Turning this into plain English in not easy but by way of explanation:

  • Part 2 of the Regulations relates to general management duties applying to construction sites. With some minor exceptions there is only an actionable duty here only to employees. (We will deal with definitions below).
  • Part 3 imposes additional duties where a project is notifiable. Again, with some minor exceptions, breach of these duties gives a right of action only to employees.
  • Part 4 (Regulations 26 '“ 44) concerns duties relating to health and safety on construction sites. Here liability for breach of duty is general and not confined to employees but extends to all those working on the site.
  • Breach of Schedule 2 '“ which deals with welfare facilities '“ can give rise to a general duty of care.

The specific duties in Part 2 and 3 which can give rise to general civil liability are:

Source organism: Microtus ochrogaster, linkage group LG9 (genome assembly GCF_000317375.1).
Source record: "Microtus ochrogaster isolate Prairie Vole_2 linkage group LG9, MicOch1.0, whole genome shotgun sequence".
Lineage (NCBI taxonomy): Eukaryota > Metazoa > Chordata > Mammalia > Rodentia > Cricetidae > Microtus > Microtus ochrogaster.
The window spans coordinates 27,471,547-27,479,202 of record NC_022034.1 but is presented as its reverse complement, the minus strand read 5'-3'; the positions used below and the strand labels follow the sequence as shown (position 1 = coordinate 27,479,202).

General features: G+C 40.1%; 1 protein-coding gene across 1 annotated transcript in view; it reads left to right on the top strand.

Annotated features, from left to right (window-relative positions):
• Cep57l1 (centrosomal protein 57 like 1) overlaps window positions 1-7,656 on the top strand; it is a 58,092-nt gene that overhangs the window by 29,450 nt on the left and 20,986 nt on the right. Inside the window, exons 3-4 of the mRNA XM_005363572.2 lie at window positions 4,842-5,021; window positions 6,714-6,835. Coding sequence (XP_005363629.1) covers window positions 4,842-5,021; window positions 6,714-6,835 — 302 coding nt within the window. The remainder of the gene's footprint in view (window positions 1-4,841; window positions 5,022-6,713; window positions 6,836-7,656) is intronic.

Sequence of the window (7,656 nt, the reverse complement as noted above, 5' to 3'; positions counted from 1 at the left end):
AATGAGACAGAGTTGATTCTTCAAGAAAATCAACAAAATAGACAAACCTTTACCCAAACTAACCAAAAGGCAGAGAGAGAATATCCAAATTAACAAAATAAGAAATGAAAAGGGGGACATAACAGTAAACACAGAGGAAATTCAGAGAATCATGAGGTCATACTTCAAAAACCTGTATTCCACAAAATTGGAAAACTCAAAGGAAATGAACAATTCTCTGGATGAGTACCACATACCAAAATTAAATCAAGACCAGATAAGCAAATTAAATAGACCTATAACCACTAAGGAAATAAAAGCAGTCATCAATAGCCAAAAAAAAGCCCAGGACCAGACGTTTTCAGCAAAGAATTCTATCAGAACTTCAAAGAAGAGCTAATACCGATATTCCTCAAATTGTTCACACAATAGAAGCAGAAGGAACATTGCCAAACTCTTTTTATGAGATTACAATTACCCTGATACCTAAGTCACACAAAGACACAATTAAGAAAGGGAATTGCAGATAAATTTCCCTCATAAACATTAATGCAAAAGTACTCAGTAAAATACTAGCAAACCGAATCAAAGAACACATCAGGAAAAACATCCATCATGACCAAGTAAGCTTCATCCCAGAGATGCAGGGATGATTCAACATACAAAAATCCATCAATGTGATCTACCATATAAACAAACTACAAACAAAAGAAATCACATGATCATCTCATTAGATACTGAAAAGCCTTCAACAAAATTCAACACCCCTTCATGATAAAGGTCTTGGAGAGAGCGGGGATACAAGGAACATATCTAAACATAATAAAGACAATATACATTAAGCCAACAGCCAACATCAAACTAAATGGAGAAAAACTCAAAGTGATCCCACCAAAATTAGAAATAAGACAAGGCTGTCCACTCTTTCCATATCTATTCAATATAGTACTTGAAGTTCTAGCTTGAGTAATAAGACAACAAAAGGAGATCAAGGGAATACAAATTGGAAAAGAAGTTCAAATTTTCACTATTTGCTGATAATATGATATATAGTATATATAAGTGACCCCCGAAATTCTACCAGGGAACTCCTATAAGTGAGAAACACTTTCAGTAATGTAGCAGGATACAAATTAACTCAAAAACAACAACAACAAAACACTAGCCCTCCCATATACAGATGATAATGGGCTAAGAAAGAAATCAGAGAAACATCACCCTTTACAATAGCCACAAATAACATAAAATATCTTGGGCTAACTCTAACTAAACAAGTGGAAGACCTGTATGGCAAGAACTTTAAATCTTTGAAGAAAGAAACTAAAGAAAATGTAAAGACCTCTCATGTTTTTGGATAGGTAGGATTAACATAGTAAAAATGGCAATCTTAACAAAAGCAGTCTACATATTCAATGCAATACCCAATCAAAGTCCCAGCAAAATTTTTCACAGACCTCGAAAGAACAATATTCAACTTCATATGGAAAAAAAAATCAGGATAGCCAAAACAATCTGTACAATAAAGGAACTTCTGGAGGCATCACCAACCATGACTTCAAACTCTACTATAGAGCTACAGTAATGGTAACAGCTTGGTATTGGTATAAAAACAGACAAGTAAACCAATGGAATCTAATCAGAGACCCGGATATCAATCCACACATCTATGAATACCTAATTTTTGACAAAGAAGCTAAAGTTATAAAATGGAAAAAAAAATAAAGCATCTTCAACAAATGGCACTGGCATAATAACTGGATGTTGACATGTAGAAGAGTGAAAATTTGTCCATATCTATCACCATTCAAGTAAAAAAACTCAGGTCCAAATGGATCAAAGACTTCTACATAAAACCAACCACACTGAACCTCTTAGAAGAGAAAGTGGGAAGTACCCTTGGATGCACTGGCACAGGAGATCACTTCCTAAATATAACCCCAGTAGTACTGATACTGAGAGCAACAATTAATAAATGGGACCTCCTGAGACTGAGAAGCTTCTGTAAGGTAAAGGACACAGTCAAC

• 9(2) '“ A duty on the 'client' to take reasonable steps to ensure that the requirements of Schedule 2 (welfare facilities) are met with.
  • 13(6) and (7) '“ A duty on the contractor not to begin work on a construction site unless reasonable steps have been taken to prevent access by unauthorised persons to that site.
  • 16 '“ A duty on the client to ensure that the construction phase does not start unless the principal contractor has complied with Regulations 23(1)(a) and 23(2) . Briefly the duty to prepare a plan to ensure the work is carried out without risk to health and safety and to ensure that plan includes measures to address risks.
  • 22(1)(c) '“ A duty on the principal contractor to ensure that the welfare facilities provided under Schedule 2 are provided throughout the construction phase.
  • 22(1)(l) '“ A duty on the principal contractor to take reasonable steps to prevent access by unauthorised persons to the construction site.

An extension of civil liability